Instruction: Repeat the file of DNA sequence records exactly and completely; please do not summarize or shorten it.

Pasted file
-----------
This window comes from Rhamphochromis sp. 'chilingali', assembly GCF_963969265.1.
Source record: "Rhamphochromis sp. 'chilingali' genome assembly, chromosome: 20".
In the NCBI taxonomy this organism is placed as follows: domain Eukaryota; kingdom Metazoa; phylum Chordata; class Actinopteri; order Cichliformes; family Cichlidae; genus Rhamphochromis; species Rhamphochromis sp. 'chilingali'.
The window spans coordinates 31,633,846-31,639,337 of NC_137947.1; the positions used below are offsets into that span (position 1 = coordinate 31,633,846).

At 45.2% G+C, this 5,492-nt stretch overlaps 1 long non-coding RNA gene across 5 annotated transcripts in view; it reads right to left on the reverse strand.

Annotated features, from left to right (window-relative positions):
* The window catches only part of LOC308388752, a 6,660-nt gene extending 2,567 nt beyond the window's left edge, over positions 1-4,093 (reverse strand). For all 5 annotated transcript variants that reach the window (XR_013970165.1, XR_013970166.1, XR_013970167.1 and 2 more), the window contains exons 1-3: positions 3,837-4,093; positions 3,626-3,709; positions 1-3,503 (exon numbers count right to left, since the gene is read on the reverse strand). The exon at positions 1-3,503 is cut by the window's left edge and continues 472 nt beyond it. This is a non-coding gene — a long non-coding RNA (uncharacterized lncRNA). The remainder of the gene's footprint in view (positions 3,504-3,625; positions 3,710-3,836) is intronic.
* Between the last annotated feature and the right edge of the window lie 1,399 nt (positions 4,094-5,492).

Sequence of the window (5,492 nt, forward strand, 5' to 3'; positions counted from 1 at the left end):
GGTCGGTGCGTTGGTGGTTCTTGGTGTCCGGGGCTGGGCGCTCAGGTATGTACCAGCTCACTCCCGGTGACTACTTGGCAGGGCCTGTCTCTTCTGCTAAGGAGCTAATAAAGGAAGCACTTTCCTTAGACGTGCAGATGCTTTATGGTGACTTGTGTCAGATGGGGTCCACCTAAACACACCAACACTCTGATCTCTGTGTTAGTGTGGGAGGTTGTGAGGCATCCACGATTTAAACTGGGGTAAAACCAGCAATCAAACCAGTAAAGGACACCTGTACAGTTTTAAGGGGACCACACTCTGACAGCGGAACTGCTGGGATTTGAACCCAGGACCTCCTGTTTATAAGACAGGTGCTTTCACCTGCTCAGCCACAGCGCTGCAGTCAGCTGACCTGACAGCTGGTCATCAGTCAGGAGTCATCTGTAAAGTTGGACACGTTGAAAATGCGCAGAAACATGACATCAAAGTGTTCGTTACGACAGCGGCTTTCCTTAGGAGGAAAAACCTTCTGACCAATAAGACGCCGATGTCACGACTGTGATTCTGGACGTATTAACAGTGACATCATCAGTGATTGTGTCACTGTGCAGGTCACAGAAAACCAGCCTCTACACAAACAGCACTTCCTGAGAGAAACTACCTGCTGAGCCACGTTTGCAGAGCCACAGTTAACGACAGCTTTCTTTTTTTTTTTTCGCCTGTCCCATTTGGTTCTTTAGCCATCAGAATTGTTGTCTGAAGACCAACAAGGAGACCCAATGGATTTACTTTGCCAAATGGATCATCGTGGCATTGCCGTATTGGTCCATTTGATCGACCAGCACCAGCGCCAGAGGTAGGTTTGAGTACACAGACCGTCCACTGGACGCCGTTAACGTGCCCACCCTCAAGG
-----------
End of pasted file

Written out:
This window comes from Rhamphochromis sp. 'chilingali', assembly GCF_963969265.1.
Source record: "Rhamphochromis sp. 'chilingali' genome assembly, chromosome: 20".
In the NCBI taxonomy this organism is placed as follows: domain Eukaryota; kingdom Metazoa; phylum Chordata; class Actinopteri; order Cichliformes; family Cichlidae; genus Rhamphochromis; species Rhamphochromis sp. 'chilingali'.
The window spans coordinates 31,633,846-31,639,337 of NC_137947.1; the positions used below are offsets into that span (position 1 = coordinate 31,633,846).

At 45.2% G+C, this 5,492-nt stretch overlaps 1 long non-coding RNA gene across 5 annotated transcripts in view; it reads right to left on the reverse strand.

Annotated features, from left to right (window-relative positions):
* The window catches only part of LOC308388752, a 6,660-nt gene extending 2,567 nt beyond the window's left edge, over positions 1-4,093 (reverse strand). For all 5 annotated transcript variants that reach the window (XR_013970165.1, XR_013970166.1, XR_013970167.1 and 2 more), the window contains exons 1-3: positions 3,837-4,093; positions 3,626-3,709; positions 1-3,503 (exon numbers count right to left, since the gene is read on the reverse strand). The exon at positions 1-3,503 is cut by the window's left edge and continues 472 nt beyond it. This is a non-coding gene — a long non-coding RNA (uncharacterized lncRNA). The remainder of the gene's footprint in view (positions 3,504-3,625; positions 3,710-3,836) is intronic.
* Between the last annotated feature and the right edge of the window lie 1,399 nt (positions 4,094-5,492).

Sequence of the window (5,492 nt, forward strand, 5' to 3'; positions counted from 1 at the left end):
GGTCGGTGCGTTGGTGGTTCTTGGTGTCCGGGGCTGGGCGCTCAGGTATGTACCAGCTCACTCCCGGTGACTACTTGGCAGGGCCTGTCTCTTCTGCTAAGGAGCTAATAAAGGAAGCACTTTCCTTAGACGTGCAGATGCTTTATGGTGACTTGTGTCAGATGGGGTCCACCTAAACACACCAACACTCTGATCTCTGTGTTAGTGTGGGAGGTTGTGAGGCATCCACGATTTAAACTGGGGTAAAACCAGCAATCAAACCAGTAAAGGACACCTGTACAGTTTTAAGGGGACCACACTCTGACAGCGGAACTGCTGGGATTTGAACCCAGGACCTCCTGTTTATAAGACAGGTGCTTTCACCTGCTCAGCCACAGCGCTGCAGTCAGCTGACCTGACAGCTGGTCATCAGTCAGGAGTCATCTGTAAAGTTGGACACGTTGAAAATGCGCAGAAACATGACATCAAAGTGTTCGTTACGACAGCGGCTTTCCTTAGGAGGAAAAACCTTCTGACCAATAAGACGCCGATGTCACGACTGTGATTCTGGACGTATTAACAGTGACATCATCAGTGATTGTGTCACTGTGCAGGTCACAGAAAACCAGCCTCTACACAAACAGCACTTCCTGAGAGAAACTACCTGCTGAGCCACGTTTGCAGAGCCACAGTTAACGACAGCTTTCTTTTTTTTTTTTCGCCTGTCCCATTTGGTTCTTTAGCCATCAGAATTGTTGTCTGAAGACCAACAAGGAGACCCAATGGATTTACTTTGCCAAATGGATCATCGTGGCATTGCCGTATTGGTCCATTTGATCGACCAGCACCAGCGCCAGAGGTAGGTTTGAGTACACAGACCGTCCACTGGACGCCGTTAACGTGCCCACCCTCAAGG